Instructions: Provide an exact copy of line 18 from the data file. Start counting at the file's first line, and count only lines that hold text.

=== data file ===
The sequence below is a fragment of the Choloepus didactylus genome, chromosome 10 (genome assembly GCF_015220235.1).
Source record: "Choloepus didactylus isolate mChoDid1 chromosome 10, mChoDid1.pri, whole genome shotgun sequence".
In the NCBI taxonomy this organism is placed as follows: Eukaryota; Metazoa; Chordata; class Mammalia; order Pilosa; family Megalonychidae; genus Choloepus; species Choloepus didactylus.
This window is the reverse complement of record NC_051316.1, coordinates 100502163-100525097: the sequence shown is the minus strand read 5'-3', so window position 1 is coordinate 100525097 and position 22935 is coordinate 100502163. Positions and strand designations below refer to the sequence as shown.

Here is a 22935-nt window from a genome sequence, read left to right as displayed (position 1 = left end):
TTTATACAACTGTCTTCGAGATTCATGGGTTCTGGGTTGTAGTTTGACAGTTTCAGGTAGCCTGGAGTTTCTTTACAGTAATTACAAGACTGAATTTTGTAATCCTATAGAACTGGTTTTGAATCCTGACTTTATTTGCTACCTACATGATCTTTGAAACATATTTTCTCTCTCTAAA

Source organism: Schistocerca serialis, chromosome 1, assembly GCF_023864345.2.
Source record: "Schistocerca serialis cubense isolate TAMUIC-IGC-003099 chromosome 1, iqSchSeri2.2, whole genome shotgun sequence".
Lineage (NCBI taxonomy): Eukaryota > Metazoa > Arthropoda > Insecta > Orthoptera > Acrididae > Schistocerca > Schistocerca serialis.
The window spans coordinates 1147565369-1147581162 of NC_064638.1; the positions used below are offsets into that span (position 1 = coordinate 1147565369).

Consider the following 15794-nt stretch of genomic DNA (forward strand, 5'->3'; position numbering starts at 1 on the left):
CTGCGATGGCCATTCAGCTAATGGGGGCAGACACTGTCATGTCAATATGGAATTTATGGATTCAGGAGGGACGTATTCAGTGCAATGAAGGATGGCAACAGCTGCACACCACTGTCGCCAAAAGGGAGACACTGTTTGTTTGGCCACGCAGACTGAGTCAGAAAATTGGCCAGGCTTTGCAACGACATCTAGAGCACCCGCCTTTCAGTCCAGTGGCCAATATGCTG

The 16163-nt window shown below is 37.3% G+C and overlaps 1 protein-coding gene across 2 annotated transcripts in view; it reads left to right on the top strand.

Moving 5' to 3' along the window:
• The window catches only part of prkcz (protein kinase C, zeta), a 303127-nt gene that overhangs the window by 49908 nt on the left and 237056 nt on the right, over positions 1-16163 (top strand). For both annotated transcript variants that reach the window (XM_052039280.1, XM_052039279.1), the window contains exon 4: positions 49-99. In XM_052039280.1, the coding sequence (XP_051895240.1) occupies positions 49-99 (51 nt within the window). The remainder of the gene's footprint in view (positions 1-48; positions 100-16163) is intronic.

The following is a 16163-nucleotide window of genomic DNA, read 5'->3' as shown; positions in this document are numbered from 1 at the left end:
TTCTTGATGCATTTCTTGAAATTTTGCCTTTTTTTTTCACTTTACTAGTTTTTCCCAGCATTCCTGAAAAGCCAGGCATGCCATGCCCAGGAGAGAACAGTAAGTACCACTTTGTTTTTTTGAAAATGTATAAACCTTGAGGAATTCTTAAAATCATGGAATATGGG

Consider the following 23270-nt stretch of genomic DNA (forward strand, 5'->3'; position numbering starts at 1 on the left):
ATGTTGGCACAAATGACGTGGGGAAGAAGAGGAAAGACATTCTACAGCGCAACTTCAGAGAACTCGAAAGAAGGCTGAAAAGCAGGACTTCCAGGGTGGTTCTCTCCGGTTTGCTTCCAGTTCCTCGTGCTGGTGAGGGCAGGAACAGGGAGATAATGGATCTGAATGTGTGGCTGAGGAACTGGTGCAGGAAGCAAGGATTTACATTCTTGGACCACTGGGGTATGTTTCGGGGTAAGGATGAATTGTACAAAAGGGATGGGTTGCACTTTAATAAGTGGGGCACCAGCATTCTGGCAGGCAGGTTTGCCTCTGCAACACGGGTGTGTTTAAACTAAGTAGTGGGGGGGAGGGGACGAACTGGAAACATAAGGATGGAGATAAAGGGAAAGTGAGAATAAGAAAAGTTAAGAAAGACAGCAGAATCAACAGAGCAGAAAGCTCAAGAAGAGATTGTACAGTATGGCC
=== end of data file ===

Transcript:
Consider the following 23270-nt stretch of genomic DNA (forward strand, 5'->3'; position numbering starts at 1 on the left):